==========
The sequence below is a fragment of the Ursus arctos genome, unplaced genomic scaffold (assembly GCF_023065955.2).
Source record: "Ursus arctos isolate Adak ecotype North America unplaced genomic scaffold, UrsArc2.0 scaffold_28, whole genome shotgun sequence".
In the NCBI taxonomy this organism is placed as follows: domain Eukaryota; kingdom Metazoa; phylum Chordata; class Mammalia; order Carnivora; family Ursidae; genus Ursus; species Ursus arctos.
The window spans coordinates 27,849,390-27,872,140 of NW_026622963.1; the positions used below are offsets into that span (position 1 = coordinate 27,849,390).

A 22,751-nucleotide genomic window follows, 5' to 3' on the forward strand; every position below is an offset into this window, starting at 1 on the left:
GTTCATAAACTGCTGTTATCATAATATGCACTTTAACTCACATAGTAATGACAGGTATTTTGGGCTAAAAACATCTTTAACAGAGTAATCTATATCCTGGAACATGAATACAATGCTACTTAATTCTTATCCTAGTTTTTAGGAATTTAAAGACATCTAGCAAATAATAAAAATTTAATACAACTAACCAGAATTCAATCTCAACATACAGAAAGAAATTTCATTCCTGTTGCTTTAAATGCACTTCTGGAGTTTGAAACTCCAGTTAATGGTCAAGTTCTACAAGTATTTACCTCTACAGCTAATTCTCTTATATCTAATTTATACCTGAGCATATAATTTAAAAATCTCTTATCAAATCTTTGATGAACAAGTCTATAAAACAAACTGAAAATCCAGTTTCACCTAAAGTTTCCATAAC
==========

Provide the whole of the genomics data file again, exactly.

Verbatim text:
The sequence below is a fragment of the Ursus arctos genome, unplaced genomic scaffold (assembly GCF_023065955.2).
Source record: "Ursus arctos isolate Adak ecotype North America unplaced genomic scaffold, UrsArc2.0 scaffold_28, whole genome shotgun sequence".
In the NCBI taxonomy this organism is placed as follows: domain Eukaryota; kingdom Metazoa; phylum Chordata; class Mammalia; order Carnivora; family Ursidae; genus Ursus; species Ursus arctos.
The window spans coordinates 27,849,390-27,872,140 of NW_026622963.1; the positions used below are offsets into that span (position 1 = coordinate 27,849,390).

A 22,751-nucleotide genomic window follows, 5' to 3' on the forward strand; every position below is an offset into this window, starting at 1 on the left:
GTTCATAAACTGCTGTTATCATAATATGCACTTTAACTCACATAGTAATGACAGGTATTTTGGGCTAAAAACATCTTTAACAGAGTAATCTATATCCTGGAACATGAATACAATGCTACTTAATTCTTATCCTAGTTTTTAGGAATTTAAAGACATCTAGCAAATAATAAAAATTTAATACAACTAACCAGAATTCAATCTCAACATACAGAAAGAAATTTCATTCCTGTTGCTTTAAATGCACTTCTGGAGTTTGAAACTCCAGTTAATGGTCAAGTTCTACAAGTATTTACCTCTACAGCTAATTCTCTTATATCTAATTTATACCTGAGCATATAATTTAAAAATCTCTTATCAAATCTTTGATGAACAAGTCTATAAAACAAACTGAAAATCCAGTTTCACCTAAAGTTTCCATAAC